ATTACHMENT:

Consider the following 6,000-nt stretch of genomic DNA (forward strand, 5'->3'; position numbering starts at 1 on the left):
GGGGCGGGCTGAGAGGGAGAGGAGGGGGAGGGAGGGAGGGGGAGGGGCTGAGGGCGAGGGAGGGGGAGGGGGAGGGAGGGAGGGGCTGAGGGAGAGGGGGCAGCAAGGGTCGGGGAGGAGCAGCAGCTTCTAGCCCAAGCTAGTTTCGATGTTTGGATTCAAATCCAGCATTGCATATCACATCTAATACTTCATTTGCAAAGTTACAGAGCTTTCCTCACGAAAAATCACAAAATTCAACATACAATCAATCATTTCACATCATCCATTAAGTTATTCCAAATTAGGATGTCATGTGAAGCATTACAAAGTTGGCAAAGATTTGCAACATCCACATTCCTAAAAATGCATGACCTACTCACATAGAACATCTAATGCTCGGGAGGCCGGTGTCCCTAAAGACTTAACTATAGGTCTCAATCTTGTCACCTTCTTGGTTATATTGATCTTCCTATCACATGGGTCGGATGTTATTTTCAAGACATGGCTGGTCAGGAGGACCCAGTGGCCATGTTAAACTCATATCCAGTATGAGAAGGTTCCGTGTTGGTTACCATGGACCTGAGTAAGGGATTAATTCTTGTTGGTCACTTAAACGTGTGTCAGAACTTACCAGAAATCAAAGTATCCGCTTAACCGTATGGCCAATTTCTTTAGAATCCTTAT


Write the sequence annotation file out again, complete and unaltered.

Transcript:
Consider the following 6,000-nt stretch of genomic DNA (forward strand, 5'->3'; position numbering starts at 1 on the left):
GGGGCGGGCTGAGAGGGAGAGGAGGGGGAGGGAGGGAGGGGGAGGGGCTGAGGGCGAGGGAGGGGGAGGGGGAGGGAGGGAGGGGCTGAGGGAGAGGGGGCAGCAAGGGTCGGGGAGGAGCAGCAGCTTCTAGCCCAAGCTAGTTTCGATGTTTGGATTCAAATCCAGCATTGCATATCACATCTAATACTTCATTTGCAAAGTTACAGAGCTTTCCTCACGAAAAATCACAAAATTCAACATACAATCAATCATTTCACATCATCCATTAAGTTATTCCAAATTAGGATGTCATGTGAAGCATTACAAAGTTGGCAAAGATTTGCAACATCCACATTCCTAAAAATGCATGACCTACTCACATAGAACATCTAATGCTCGGGAGGCCGGTGTCCCTAAAGACTTAACTATAGGTCTCAATCTTGTCACCTTCTTGGTTATATTGATCTTCCTATCACATGGGTCGGATGTTATTTTCAAGACATGGCTGGTCAGGAGGACCCAGTGGCCATGTTAAACTCATATCCAGTATGAGAAGGTTCCGTGTTGGTTACCATGGACCTGAGTAAGGGATTAATTCTTGTTGGTCACTTAAACGTGTGTCAGAACTTACCAGAAATCAAAGTATCCGCTTAACCGTATGGCCAATTTCTTTAGAATCCTTAT